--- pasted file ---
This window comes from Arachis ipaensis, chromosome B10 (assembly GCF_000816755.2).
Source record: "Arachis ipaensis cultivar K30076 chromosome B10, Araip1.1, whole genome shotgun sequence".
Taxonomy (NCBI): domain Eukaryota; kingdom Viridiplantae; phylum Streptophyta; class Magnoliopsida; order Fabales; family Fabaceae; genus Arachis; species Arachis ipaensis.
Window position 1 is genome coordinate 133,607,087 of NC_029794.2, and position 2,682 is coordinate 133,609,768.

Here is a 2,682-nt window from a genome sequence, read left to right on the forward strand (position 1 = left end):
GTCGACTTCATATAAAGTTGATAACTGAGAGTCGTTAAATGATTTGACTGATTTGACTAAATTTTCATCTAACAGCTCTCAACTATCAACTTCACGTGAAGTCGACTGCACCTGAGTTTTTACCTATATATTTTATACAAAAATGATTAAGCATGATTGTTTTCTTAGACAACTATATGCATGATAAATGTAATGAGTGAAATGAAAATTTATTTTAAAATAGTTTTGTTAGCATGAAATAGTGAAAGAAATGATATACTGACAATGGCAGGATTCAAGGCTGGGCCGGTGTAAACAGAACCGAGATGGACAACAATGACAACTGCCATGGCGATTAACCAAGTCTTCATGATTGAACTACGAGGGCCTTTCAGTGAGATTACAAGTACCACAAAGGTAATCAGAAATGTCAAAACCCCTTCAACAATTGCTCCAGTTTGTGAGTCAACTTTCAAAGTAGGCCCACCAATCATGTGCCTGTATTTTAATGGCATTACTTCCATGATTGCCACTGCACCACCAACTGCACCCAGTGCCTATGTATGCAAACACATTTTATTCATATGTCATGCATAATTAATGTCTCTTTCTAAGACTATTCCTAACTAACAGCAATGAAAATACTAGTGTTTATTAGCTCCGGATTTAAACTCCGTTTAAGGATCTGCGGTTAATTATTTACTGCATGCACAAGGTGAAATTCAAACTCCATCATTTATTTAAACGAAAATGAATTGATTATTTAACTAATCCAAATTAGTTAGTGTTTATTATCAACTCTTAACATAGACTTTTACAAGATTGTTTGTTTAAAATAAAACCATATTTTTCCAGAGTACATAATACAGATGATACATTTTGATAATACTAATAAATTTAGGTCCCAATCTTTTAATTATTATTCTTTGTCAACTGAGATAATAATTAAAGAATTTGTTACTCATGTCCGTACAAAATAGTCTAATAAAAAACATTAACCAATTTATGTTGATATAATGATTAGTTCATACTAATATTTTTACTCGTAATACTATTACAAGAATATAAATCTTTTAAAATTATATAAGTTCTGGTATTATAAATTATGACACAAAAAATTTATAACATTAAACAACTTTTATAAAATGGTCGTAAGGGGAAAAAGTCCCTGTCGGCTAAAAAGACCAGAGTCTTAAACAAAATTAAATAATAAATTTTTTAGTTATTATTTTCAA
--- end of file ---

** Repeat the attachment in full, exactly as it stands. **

This window comes from Arachis ipaensis, chromosome B10 (assembly GCF_000816755.2).
Source record: "Arachis ipaensis cultivar K30076 chromosome B10, Araip1.1, whole genome shotgun sequence".
Taxonomy (NCBI): domain Eukaryota; kingdom Viridiplantae; phylum Streptophyta; class Magnoliopsida; order Fabales; family Fabaceae; genus Arachis; species Arachis ipaensis.
Window position 1 is genome coordinate 133,607,087 of NC_029794.2, and position 2,682 is coordinate 133,609,768.

Here is a 2,682-nt window from a genome sequence, read left to right on the forward strand (position 1 = left end):
GTCGACTTCATATAAAGTTGATAACTGAGAGTCGTTAAATGATTTGACTGATTTGACTAAATTTTCATCTAACAGCTCTCAACTATCAACTTCACGTGAAGTCGACTGCACCTGAGTTTTTACCTATATATTTTATACAAAAATGATTAAGCATGATTGTTTTCTTAGACAACTATATGCATGATAAATGTAATGAGTGAAATGAAAATTTATTTTAAAATAGTTTTGTTAGCATGAAATAGTGAAAGAAATGATATACTGACAATGGCAGGATTCAAGGCTGGGCCGGTGTAAACAGAACCGAGATGGACAACAATGACAACTGCCATGGCGATTAACCAAGTCTTCATGATTGAACTACGAGGGCCTTTCAGTGAGATTACAAGTACCACAAAGGTAATCAGAAATGTCAAAACCCCTTCAACAATTGCTCCAGTTTGTGAGTCAACTTTCAAAGTAGGCCCACCAATCATGTGCCTGTATTTTAATGGCATTACTTCCATGATTGCCACTGCACCACCAACTGCACCCAGTGCCTATGTATGCAAACACATTTTATTCATATGTCATGCATAATTAATGTCTCTTTCTAAGACTATTCCTAACTAACAGCAATGAAAATACTAGTGTTTATTAGCTCCGGATTTAAACTCCGTTTAAGGATCTGCGGTTAATTATTTACTGCATGCACAAGGTGAAATTCAAACTCCATCATTTATTTAAACGAAAATGAATTGATTATTTAACTAATCCAAATTAGTTAGTGTTTATTATCAACTCTTAACATAGACTTTTACAAGATTGTTTGTTTAAAATAAAACCATATTTTTCCAGAGTACATAATACAGATGATACATTTTGATAATACTAATAAATTTAGGTCCCAATCTTTTAATTATTATTCTTTGTCAACTGAGATAATAATTAAAGAATTTGTTACTCATGTCCGTACAAAATAGTCTAATAAAAAACATTAACCAATTTATGTTGATATAATGATTAGTTCATACTAATATTTTTACTCGTAATACTATTACAAGAATATAAATCTTTTAAAATTATATAAGTTCTGGTATTATAAATTATGACACAAAAAATTTATAACATTAAACAACTTTTATAAAATGGTCGTAAGGGGAAAAAGTCCCTGTCGGCTAAAAAGACCAGAGTCTTAAACAAAATTAAATAATAAATTTTTTAGTTATTATTTTCAA